Democratic President Barack Obama has a fairly good understanding of the dangers of climate change. He mentioned the subject in his political campaigns of 2008 and 2012 and in his 2013 State of the Union message — usually by advocating “market-based” initiatives (i.e., what’s good for business is good for America). But in his five years in office he has done nothing of real significance to halt global warming. Congress, of course, is a prime delinquent as well. The fossil fuel industry has many representatives and senators on its campaign contribution payroll.

For every presidential gesture in opposition to fossil fuel consumption, such as increasing gas mileage standards or a recommendation to cut a small portion of outdated federal subsidies for oil and gas companies, there are many more moves in the opposite direction. Obama has ordered greatly increased oil drilling on land and offshore, championing hydro-fracking to expand production of natural gas, and promoting illusions about “clean” coal and nuclear power.

Internationally, the White House has been an obstruction, not a leader, in terms of curbing fossil fuels. Its representatives to the annual UN meetings on climate change have invariably stalled progress. The White House simply refuses to engage in a confrontation with the go-it-slow American corporate and financial oligarchy.

The Obama Administration has been so derelict that it appears to be embarrassed about it in international circles. On an official trip to climate conscious Sweden May 14, Secretary of State Kerry referred to climate change as a “life and death” challenge. At a joint press conference with Prime Minister Fredrik Reinfeldt, he confessed: “I have to say that I regret that my own country — and President Obama knows this and is committed to changing it — needs to do more and we are committed to doing more.”  Who’s been in charge for the last five years?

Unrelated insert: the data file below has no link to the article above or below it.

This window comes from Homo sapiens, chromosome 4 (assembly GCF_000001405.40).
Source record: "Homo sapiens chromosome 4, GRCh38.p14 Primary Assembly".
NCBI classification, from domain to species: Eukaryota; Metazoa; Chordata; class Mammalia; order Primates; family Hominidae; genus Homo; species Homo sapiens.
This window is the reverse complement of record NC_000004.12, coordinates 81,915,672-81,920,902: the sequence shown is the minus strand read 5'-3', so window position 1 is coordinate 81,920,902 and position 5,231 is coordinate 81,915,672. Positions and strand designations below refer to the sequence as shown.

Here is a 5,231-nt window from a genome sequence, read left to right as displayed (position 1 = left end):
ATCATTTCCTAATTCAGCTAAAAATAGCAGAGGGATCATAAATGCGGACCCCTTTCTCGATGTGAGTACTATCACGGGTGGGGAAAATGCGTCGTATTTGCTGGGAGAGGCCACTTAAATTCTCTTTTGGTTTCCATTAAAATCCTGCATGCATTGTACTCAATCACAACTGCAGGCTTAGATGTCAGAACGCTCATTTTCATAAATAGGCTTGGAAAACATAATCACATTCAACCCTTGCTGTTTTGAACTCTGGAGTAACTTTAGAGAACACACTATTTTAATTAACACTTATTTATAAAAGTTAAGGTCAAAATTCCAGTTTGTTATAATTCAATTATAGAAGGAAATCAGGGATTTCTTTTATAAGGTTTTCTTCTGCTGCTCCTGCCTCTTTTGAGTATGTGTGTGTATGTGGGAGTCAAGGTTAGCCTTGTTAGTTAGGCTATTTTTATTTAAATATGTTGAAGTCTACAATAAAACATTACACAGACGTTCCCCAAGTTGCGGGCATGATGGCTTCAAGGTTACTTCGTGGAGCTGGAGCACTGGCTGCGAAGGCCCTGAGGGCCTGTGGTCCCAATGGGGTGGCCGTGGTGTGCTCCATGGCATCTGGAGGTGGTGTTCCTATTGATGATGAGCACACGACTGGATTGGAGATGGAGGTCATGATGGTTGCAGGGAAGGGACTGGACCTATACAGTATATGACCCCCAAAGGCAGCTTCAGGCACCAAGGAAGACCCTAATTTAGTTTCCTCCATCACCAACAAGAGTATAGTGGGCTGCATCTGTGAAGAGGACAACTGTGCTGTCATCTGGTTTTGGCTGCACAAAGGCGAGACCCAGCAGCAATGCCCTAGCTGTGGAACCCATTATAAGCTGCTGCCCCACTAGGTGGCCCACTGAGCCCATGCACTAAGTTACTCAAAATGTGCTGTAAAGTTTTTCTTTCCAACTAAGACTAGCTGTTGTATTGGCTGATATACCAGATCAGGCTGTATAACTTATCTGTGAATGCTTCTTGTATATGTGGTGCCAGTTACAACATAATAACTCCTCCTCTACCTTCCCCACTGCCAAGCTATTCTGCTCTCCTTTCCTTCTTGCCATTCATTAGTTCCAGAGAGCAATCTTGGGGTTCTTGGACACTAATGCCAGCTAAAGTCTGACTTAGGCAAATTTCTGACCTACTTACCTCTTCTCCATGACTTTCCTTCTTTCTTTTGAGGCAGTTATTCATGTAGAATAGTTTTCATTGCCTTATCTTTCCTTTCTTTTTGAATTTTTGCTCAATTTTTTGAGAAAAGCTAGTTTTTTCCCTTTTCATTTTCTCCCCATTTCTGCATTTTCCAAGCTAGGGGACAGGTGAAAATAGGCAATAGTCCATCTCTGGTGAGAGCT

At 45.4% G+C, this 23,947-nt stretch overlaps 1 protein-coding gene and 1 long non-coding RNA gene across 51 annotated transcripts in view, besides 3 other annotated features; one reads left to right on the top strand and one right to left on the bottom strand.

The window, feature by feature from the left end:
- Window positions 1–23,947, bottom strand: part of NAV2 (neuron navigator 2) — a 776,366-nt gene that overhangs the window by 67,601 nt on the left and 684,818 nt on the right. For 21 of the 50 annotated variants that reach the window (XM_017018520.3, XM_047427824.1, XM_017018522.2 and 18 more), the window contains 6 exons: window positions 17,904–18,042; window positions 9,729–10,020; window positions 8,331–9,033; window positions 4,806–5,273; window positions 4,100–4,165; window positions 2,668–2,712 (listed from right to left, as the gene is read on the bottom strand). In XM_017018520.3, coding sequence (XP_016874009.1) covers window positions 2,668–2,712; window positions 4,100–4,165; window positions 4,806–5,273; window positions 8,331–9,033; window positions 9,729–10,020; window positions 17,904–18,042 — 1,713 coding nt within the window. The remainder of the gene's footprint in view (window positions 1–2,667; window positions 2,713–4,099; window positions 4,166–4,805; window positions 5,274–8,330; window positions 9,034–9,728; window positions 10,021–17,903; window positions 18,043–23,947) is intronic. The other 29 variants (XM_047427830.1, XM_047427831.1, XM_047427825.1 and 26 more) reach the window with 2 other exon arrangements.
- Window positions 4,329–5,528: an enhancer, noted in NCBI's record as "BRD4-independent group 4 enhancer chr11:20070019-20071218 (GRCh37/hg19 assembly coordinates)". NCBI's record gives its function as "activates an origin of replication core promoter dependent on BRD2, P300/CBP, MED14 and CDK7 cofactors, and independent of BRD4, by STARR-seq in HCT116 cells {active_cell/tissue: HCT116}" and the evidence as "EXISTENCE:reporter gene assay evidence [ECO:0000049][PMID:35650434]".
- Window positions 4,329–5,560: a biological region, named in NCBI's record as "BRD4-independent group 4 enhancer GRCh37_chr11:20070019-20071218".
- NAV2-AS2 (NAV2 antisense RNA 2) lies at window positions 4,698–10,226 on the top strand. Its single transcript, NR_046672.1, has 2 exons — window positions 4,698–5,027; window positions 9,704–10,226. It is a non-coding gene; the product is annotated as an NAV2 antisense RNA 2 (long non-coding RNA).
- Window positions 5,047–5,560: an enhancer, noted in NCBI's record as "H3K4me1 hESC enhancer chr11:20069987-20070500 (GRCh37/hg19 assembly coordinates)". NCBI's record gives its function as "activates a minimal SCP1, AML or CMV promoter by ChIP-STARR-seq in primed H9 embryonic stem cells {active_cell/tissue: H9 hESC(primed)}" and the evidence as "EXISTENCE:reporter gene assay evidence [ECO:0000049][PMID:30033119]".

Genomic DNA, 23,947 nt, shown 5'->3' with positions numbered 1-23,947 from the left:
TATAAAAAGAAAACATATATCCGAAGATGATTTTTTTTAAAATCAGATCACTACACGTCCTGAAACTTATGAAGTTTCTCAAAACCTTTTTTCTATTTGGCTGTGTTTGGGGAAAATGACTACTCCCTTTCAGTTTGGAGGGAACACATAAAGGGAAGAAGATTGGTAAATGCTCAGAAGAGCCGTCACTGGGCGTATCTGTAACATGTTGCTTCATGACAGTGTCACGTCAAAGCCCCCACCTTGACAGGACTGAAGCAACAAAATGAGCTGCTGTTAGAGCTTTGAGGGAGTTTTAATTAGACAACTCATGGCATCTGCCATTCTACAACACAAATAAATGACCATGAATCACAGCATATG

Obama is lucky because the only viable “alternative” the American people have in their two-party right and center right system is a Republican Party composed of hypocrites, ignoramuses and lackeys to big business. Many Republican politicians are well aware of the greenhouse danger, but would rather shut their mouths than buck the big boys. Actually, neither party will even consider taking appropriate action until the corporations, banks and Wall St. give the go-ahead.

This is not acceptable. There’s too much at stake. There’s so little time. We need a determined mass movement, as we had in America in the 1960s and early ‘70s, to break through this roadblock by every means at our disposal.

In the long run — if there is to be a long run — we must build a society where people come before profits, and where the masses of people come before the 1% who possess enormous wealth at the expense of all others. That’s the only way to avoid the global catastrophe that awaits future generations of children.

I do not entertain the slightest illusion that capitalism can pull this off. Sooner or later the system must be changed.

Jack A. Smith is the editor of the Hudson Valley Activist Newsletter. He can be reached at Read other articles by Jack.